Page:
By: Sam Doak
November 14 2022
In this instance, voters were allowed to participate if they arrived in line prior to the 8 p.m. deadline. This is not illegal.
On November 8 2022, Americans voted in the midterm elections. While the outcomes of races across the country are still being determined, in the days since the vote figures on the right have been pushing baseless claims concerning electoral fraud.
Among those who have alleged wrongdoing is Kristina Karamo, who was defeated in her bid to become Michigan's Secretary of State by incumbent Jocelyn Benson. On election day, Karamo took to Truth Social to post an open letter outlining what she characterized as illegal conduct perpetrated by election officials.
The primary claim in Karamo's letter is that officials in Ann Arbour allowed people to register and vote after the closing of polls at 8 p.m. In Karamo's view, allowing voters to register and cast their ballots after this deadline amounts to "lawlessness" that has the potential to "nullify" legally cast votes.
Since Karamo circulated her letter, State officials have refuted her claims concerning fraud and the 8 p.m. deadline at polling stations. Speaking to the Associated Press, a spokesperson for the Michigan Department of State responded to the allegations, saying “eligible American citizens have the constitutional right to register to vote and vote, and if they are in line at the 8 p.m. deadline on election day, they must be allowed to do so.”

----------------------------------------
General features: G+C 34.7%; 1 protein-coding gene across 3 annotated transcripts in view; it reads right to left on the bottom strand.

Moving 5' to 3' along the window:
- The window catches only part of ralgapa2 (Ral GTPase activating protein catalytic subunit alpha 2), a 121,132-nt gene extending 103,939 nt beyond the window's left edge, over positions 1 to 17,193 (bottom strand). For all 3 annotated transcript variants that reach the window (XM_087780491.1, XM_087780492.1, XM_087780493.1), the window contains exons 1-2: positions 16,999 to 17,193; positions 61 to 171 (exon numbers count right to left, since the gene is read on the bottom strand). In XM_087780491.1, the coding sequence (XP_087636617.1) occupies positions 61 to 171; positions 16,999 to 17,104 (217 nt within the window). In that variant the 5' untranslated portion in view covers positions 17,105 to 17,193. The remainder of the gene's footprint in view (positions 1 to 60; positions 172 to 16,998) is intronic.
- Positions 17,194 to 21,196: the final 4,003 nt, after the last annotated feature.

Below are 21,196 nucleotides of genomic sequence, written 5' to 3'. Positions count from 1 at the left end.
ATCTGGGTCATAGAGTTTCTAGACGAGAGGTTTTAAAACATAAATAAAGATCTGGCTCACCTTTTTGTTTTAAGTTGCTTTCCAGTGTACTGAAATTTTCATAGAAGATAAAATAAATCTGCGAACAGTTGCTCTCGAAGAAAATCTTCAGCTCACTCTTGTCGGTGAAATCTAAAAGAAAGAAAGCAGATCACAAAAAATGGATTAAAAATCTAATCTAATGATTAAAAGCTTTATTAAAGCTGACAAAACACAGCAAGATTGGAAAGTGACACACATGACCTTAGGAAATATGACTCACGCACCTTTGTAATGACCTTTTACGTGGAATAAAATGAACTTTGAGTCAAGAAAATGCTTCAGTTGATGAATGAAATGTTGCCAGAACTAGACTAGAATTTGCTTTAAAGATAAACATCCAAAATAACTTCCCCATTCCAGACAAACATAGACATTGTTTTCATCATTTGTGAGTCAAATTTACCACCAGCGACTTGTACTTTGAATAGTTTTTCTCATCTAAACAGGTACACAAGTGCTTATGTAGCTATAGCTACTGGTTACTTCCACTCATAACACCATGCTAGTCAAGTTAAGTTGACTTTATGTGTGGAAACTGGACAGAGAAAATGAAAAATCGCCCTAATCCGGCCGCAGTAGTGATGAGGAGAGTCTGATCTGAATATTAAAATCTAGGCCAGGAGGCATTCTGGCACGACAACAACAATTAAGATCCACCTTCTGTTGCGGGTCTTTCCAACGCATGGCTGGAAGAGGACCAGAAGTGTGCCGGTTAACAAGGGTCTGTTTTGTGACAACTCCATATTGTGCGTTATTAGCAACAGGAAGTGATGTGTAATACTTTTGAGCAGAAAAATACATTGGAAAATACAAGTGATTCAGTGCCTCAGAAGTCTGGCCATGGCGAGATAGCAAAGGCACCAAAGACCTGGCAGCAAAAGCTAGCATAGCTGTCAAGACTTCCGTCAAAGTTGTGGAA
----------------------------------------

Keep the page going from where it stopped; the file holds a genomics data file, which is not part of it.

According to officials, it is legal to facilitate registration and voting after the closure of polls if the individuals concerned arrive and join the line before this time. In this instance, those who arrived before 8 p.m. were given blank registration documents to signify their arrival time and resultant eligibility to vote.
While allowing registration and voting after the time set for the closure of polls may seem unusual, this arrangement serves a well-defined purpose. It is not uncommon for voters to have to wait in line for long periods, and ensuring every eligible voter that arrives within the allotted time is allowed to participate prevents them from becoming disenfranchised through no fault of their own. This reality is recognized across the United States, and the American Civil Liberties Union advises "if the polls close while you’re still in line, stay in line – you have the right to vote."
To date, there have been no credible reports of individuals arriving at Ann Arbour polling stations after 8 p.m. and being allowed to vote illegally.
While voters in Ann Arbour were allowed to vote after the closure of polling stations at 8 p.m., only those who were in line before this deadline were permitted to participate in this way. This arrangement is compatible with relevant state and federal requirements and does not constitute "illegality" under any reasonable interpretation of the term. This claim has therefore been marked as false.